Brian Moseley, Plymouth
Webpage created: November 03, 2021
Webpage updated: November 03, 2021




On Monday January 10th 1938 the Plymstock Lower Hooe Council School re-opened after the Christmas holiday as the Plymstock Hooe Junior Council School only for those from 10 years and 7 months to 14 years old.  Mr A W Rably was the recently appointed head master.  The senior pupils, those aged between 10 years 7 months and 14 years, had been transferred to the Plymstock Senior School.  The number on the register was now 131 children although only 116 were apparently present on the first day back.  There were now five classes, two mainly composed of infants and three entirely for juniors, and the other teachers were Mr J J Urel; Miss Greeves; Miss Eslick; and Miss Wingate.

Miss Eslick took up a post at Lydford, Devon, in May 1938 and was presented with a handbag by the scholars and staff in recognition of 13 years at the School.

In preparation for the expected hostilities to come, on Wednesday September 28th 1938 the Air Raid Precaution (ARP) wardens fitted the children with respirators.

A new infant teacher, Miss Joyce Emily Lovell, joined the staff on Monday October 17th 1938.

The Plymouth Co-operative Society started to supply milk for the children in November 1938, 150 bottles every day.

Twenty-one new pupils were admitted when the School resumed in January 1939 after the Christmas break.  The Medical Officer conducted a nutritional survey.

When the School re-opened on Wednesday September 27th 1939, after the summer holiday, during which war was declared, only 146 of the 176 pupils on the register attended.  They found that trenches had been dug in the school field.

Miss Bawden left the staff in June 1940 and was presented with a wrist-watch on behalf of the scholars and staff.

During the summer holiday in 1940 the School premises remained open for games, music, country dancing and gardening.  When School resumed on Monday September 9th 1940 there were 180 children on the roll but only 158 were present on that first day back.  Between Thursday November 28th and Tuesday December 3rd 1940 the School was closed due to air raids.  The roof was pitted with shrapnel and some bricks were dislodged.  Only 59 pupils presented themselves on Wednesday December 4th 1940.  Two children, Pauline Charles and Derek Burgoyne, had been killed during the air raid on Thursday November 28th 1940.  The registers were not marked for several days because only about 30% of the pupils were present but on Monday December 9th 1940 some 86 pupils (about 45%) were in attendance.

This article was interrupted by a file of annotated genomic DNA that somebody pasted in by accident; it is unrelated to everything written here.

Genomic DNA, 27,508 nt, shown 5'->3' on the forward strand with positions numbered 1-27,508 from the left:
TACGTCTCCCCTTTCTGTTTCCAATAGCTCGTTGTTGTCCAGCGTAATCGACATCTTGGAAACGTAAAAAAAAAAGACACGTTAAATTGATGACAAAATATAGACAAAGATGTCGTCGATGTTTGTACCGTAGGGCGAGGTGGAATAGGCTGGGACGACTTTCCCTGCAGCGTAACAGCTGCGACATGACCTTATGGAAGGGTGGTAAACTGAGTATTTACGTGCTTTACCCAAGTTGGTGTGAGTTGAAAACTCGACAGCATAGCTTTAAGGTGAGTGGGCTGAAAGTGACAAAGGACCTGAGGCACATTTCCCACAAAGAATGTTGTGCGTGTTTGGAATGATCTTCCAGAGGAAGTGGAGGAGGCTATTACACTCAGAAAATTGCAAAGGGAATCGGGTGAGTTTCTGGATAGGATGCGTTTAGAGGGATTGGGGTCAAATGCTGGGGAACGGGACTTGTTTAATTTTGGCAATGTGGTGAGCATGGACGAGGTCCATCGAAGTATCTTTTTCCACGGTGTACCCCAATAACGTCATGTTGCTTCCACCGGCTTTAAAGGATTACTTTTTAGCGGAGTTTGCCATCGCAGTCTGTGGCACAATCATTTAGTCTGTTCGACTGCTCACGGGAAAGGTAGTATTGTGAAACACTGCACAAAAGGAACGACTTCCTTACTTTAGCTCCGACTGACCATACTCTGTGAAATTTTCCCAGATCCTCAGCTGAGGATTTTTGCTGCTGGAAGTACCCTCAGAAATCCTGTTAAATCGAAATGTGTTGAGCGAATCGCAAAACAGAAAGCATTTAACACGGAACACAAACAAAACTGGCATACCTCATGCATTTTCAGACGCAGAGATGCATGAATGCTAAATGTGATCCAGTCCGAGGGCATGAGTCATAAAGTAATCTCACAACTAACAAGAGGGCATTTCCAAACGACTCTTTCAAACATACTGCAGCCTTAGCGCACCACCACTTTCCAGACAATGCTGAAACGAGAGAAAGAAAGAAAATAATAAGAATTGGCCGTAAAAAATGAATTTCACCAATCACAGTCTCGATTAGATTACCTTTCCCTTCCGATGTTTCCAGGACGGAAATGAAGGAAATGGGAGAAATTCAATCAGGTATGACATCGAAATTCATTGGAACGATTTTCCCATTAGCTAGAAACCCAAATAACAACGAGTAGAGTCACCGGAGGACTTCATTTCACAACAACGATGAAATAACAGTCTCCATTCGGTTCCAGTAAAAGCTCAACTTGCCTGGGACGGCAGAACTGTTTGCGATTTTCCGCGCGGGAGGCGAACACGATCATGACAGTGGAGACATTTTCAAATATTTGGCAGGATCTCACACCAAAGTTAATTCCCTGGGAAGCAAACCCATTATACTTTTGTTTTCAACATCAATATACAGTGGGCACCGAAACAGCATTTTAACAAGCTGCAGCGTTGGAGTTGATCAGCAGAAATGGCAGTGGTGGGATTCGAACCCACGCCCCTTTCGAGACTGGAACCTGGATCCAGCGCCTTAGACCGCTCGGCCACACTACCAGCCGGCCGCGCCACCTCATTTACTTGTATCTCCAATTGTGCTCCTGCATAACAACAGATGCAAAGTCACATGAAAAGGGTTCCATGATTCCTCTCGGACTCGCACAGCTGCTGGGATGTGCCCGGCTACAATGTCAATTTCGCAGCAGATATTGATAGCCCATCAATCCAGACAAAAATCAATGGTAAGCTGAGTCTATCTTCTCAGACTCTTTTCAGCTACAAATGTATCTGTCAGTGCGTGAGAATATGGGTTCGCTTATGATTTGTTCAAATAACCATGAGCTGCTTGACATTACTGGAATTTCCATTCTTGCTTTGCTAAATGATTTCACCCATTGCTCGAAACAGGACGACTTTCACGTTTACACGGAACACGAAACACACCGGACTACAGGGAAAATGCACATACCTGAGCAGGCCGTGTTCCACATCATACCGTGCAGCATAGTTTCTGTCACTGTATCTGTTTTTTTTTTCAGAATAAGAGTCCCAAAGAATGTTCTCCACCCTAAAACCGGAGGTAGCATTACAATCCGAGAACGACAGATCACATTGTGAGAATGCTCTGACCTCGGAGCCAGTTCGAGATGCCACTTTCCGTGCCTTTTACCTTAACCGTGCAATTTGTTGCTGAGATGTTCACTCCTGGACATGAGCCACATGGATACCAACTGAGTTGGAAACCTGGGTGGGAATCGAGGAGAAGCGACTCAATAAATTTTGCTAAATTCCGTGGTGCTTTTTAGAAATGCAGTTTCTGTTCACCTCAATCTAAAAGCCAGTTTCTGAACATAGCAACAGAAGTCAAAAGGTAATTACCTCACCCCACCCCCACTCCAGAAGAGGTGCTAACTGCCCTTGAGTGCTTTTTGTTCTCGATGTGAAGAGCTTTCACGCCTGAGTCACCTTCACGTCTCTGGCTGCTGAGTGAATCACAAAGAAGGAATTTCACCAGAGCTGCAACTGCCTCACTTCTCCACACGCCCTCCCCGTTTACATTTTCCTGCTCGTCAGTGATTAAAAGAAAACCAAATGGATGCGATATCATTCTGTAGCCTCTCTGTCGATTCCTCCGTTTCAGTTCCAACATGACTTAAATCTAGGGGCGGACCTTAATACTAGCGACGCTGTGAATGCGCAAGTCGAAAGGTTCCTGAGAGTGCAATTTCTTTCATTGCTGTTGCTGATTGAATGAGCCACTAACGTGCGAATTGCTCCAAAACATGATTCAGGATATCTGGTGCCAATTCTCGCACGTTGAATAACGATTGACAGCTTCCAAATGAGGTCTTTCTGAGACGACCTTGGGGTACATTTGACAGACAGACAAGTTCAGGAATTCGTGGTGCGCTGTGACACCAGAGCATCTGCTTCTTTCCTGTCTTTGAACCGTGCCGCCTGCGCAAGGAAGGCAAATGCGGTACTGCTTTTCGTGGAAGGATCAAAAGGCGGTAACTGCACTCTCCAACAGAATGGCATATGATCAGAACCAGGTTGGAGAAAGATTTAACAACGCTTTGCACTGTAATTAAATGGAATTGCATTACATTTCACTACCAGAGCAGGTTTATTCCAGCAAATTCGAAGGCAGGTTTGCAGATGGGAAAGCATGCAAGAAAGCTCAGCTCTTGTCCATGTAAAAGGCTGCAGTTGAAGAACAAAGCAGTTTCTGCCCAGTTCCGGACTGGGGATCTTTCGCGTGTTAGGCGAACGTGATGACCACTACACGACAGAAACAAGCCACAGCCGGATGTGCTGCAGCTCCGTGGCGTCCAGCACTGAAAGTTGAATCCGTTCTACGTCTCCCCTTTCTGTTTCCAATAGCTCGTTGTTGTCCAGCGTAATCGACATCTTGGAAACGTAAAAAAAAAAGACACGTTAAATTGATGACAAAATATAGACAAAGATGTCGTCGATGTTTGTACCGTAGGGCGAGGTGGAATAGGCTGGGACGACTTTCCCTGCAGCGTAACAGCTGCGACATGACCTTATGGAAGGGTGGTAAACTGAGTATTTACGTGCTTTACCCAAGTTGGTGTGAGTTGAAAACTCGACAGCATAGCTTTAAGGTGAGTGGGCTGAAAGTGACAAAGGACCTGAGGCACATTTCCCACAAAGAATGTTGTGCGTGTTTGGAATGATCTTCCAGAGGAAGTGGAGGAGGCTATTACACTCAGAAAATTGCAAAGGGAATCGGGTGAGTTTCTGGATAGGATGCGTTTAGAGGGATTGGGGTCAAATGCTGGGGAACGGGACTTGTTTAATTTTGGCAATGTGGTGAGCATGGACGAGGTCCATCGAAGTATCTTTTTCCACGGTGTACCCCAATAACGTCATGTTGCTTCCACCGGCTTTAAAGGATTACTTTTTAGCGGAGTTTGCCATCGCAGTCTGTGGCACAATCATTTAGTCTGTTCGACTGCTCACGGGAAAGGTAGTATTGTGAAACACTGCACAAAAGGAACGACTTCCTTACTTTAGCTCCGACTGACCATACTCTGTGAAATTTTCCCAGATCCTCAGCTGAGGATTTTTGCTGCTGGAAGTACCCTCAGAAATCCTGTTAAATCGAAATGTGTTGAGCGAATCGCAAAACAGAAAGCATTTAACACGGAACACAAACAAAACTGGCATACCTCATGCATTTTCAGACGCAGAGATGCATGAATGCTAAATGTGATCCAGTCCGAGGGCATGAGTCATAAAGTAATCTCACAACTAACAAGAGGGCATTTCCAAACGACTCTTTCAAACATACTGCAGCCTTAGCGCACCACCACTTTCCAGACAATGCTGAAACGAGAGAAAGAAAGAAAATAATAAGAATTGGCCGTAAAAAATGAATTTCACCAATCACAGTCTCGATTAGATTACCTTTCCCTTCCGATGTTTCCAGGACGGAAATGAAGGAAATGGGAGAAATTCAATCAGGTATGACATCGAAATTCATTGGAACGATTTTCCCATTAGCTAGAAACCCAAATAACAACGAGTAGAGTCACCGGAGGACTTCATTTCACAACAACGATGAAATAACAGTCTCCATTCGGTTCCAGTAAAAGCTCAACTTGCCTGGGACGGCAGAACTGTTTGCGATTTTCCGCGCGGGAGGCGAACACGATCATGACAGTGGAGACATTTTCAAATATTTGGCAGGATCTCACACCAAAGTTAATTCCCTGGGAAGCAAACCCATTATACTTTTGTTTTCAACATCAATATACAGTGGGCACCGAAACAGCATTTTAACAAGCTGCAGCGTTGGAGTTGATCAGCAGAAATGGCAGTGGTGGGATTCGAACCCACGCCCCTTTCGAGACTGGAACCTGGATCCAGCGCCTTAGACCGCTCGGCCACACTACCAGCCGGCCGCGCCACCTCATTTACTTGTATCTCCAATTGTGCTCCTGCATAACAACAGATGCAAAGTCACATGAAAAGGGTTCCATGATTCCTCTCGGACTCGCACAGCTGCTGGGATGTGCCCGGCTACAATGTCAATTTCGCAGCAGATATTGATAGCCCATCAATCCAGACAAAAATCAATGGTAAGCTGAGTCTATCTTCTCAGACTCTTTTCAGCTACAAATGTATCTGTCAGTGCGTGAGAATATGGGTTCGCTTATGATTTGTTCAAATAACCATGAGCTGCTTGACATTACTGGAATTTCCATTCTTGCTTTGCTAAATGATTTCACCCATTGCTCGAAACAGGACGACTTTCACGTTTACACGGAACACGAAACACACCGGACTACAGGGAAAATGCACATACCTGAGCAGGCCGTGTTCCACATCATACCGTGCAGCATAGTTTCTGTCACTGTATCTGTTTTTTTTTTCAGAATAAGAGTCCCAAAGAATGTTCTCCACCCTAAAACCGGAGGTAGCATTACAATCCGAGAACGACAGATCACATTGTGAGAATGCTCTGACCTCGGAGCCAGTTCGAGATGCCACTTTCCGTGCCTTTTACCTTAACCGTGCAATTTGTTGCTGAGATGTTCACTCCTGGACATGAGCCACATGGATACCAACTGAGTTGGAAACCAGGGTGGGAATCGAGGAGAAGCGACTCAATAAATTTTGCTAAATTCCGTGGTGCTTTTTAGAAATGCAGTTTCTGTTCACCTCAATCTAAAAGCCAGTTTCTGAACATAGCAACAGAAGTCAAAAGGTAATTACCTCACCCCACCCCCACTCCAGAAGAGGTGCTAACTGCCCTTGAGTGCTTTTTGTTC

Only seven children attended School on Friday January 17th 1941 because the buses were unable to run due to bad weather.  The School was closed.  The School also closed on Friday March 21st 1941 following the devastating air raid on Plymouth on Thursday March 20th 1941.  Only 28 pupils attended on the following Monday, March 24th 1941, which was just as well as there was no water supply for the boilers and consequently no heating.  Attendance got worse during the air raids of April 1941, with only two pupils turning up for the morning and afternoon sessions each day on Tuesday April 22nd to Friday April 25th 1941.

Mr Brice from the Plymstock Senior School stood in for the head master who went on sick leave, initially for one week.  However, on Tuesday June 3rd 1941 a Miss E Worthy took over as temporary head mistress.  Mr Rably did not return to School until September 1941.

The Policed were called to the School on Thursday June 19th 1941 because National Savings Stamps to the value of 1 19s 6d had vanished from the head teacher's locked desk drawer.  The crime was solved very quickly and Police Constable Hanwell found the Stamps on or by Monday July 7th 1941.  Four stamps were missing.

Also on Monday July 7th 1941 there was an air raid between 3.45 and 4.17pm, during which the children took shelter.  This was repeated on Monday July 14th 1941 and again between 2.05 and 2.15pm on Wednesday August 6th 1941.

One hundred and twenty-seven of the pupils took part in a gas mask test on Thursday December 4th 1941.

A young pupil by the name of Michael Strange received fatal injuries on Monday December 8th 1941 while waiting for the school bus at the bottom of Colesdown Hill, opposite the garage of Messrs W Mumford Limited.

Pupils received their first ever hot school dinners on Monday September 7th 1942.  They were made at a cooking depot at Yealmpton.

Miss Geeves was presented with two blankets by scholars and staff as a token of her esteem.

The School closed on Friday September 10th 1943 on account of the capitulation of Italy during the Second World War.  It did not re-open until Monday October 11th 1943.

As a result of the reorganisation brought about by the Education Act 1944, in 1945 the Plymstock Hooe Junior Council School became the Hooe County Primary School, with Mr R H C Fice as its head master.